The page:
• In the service of God

    Hi Paul,
    I have read many of your posts on here, and I have a friend who has recently been open to Catholicism, she is Anglican. She became aware of our belief of the Immaculate Conception and of Purgatory, and I was wondering if you had any thing that was difficult for you to accept when you first became interested in the Church, and how you overcame it?

    • Paul McCusker

      Thanks for the question. Unlike some who’ve come to the Catholic Church from Protestantism, I didn’t actually have a shopping list of “issues” that I had to overcome. I put everything onto a single question: who has the Authority to interpret Scripture and establish doctrine? The answer to that question would determine everything for me. When I concluded that it was Apostles and their successors, as continued through the Catholic Church, then I determined that I would “embrace all I can and accept what I cannot embrace.”

      For me, if the Apostles have Christ’s authority about interpretation and doctrine, then it’s not for me to pick-and-choose. I’m either in or out. It was all or nothing. And, to be honest, I expected to feel uncomfortable with some of the doctrines because of my years as a staunch Protestant. It surprised me how relaxed I felt about them. Mary, Purgatory, and the like, weren’t issues. (I don’t mean to sound stupidly simplistic, but it’s kind of like committing to marry someone while nit-picking through the vows. Some people may be able to do that. I’m not one of them.)

  • frtrue75@att.net

    Dear Paul: Thanks for your comments. I was interested in your reference to Susan Howich’s Church of England novels because it was in these stories that I was introducted to the rooms of inner spirituality. I read Glimmering Images years ago and read through Glamorous Powers, Ultimate Prizes, Scandalous Risks, Mystical Paths, and the last novel Absolute Powers over a two year period. I was especially drawn to the quotes by Austin Farrer scattered throughout the stories. It was through these novels that I became aware of the value of spiritual direction. I pray others may find comfort and enlightenment in these stories. Thanks for your comments. God bless you.

    • Paul McCusker

      You and I share the same experience, frtrue75. Susan Howatch’s books opened my eyes to the same things. It also made me aware of the many “streams” of spirituality (and theology) weaving its way through the Anglican tradition – both good and bad. Another formative work of art was a play called “Racing Demon” by David Hare. I don’t believe Hare was an Anglican, but he seemed to capture the spiritual tension in Anglicanism really well.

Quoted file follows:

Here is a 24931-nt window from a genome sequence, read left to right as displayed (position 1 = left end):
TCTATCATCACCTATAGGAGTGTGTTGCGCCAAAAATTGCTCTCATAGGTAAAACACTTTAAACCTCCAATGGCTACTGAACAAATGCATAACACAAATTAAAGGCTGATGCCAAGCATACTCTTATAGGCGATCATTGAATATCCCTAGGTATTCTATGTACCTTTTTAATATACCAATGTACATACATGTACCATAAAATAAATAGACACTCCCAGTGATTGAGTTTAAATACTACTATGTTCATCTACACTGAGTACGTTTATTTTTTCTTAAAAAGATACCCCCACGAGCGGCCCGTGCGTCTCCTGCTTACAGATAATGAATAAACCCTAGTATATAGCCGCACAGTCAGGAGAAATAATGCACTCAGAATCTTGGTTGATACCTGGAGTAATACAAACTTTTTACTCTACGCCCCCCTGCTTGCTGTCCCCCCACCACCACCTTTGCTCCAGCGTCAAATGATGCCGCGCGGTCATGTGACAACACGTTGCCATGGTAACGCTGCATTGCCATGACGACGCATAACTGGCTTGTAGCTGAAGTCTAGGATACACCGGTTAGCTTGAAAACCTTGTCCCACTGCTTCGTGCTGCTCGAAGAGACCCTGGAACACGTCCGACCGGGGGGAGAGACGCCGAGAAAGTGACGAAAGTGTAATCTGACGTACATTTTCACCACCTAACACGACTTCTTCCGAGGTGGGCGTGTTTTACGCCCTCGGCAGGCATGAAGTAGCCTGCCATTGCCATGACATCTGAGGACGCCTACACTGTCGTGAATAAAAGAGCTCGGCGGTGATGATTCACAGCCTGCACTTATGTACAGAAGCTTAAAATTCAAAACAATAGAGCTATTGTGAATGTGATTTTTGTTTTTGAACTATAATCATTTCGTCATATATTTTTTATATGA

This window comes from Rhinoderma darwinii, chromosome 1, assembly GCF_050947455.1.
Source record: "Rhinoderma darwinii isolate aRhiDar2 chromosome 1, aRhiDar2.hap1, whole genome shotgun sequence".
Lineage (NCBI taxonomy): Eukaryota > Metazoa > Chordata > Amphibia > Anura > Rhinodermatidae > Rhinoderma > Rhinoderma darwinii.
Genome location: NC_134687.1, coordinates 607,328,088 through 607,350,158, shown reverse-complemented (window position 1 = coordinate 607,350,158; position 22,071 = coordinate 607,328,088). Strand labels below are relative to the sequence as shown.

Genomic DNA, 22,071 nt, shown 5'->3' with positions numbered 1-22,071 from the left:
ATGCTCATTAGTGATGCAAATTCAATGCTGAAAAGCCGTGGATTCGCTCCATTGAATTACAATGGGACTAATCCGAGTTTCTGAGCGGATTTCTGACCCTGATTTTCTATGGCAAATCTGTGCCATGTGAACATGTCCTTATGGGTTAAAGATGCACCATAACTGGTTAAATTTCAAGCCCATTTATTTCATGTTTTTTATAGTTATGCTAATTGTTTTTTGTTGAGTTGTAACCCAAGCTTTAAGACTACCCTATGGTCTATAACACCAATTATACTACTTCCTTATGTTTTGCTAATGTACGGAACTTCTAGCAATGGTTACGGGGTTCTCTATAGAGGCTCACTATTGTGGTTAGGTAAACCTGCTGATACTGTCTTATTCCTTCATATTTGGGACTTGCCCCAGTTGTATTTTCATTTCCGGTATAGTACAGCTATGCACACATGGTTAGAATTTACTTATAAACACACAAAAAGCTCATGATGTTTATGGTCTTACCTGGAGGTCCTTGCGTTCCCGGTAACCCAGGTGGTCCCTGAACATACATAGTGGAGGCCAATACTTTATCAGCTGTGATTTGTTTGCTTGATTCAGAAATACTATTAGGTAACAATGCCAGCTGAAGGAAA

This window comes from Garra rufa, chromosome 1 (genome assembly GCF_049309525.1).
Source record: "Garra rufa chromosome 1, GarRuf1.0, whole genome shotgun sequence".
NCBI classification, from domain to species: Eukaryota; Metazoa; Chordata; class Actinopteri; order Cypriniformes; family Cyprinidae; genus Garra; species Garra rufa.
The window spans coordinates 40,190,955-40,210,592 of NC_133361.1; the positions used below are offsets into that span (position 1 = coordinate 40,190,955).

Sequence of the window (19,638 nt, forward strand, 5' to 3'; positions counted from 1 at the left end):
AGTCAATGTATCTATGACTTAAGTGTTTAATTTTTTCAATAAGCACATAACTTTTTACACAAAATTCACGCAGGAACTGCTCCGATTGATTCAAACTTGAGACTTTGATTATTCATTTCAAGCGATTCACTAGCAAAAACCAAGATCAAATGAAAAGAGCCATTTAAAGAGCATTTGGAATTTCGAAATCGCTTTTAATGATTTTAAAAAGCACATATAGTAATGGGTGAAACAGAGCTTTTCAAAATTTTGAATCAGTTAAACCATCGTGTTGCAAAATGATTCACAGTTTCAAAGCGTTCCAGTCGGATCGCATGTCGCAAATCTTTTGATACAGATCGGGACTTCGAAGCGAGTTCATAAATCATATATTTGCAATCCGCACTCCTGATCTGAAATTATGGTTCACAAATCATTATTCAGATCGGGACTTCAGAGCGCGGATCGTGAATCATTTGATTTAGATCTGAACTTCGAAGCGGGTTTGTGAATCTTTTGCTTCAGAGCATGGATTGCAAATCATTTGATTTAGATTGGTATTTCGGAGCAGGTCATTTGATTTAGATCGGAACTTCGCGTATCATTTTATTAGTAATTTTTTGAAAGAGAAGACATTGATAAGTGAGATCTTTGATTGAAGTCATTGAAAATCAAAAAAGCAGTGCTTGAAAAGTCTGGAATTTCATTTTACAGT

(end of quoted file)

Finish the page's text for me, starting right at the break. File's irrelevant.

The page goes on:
• I’m with LizEst, Paul. I want to hear the story of how you became friends of Fr. Bartunek. Do tell.

    • LizEst

      Maryellen – Paul posted a response to this above. Check it out.

    • Thanks for the heads up, LizEst. I was happy to read his response.

  • Janet

    I credit Thomas Merton’s Seven Story Mountain with starting my journey home from Methodism.

  • Paul McCusker

    To briefly answer a handful of questions about my relationship with Father John Bartunek: several years ago he wrote a book called “Inside The Passion,” which was his analysis of the film based on the “inside track” he had during its making. He was in on a lot of the post-production, to observe Mel Gibson’s process and artistic vision for the film. The book was published and Fr John came with a press agent to Focus on the Family to gauge its interest in the effort. (You may remember that Focus on the Family was an early advocate for the movie and did a radio program with Mel Gibson to promote it.) I was in charge of the area that handled questions about outside products and met with Fr John. At the time, I had just begun my exploration of the Ancient Church and considered this sudden encounter with a priest rather curious, in a Providential way. Initially we were supposed to have a single meeting together, but that spilled into lunch, then continued into the afternoon and dinner. I was struck by his warmth, openness, articulation of the faith, insights and, mostly, his holiness. We became friends. He played a vital part in my journey to the Church, as you can tell by these posts. (There’s a lot more I could say, but I know he’ll protest.) That’s the short version 🙂

    • LizEst

      Thank you for kindly sharing with us. It sounds like a very blessed meeting and subsequent friendship…and it certainly has been a blessing for us that you are here at RCSD.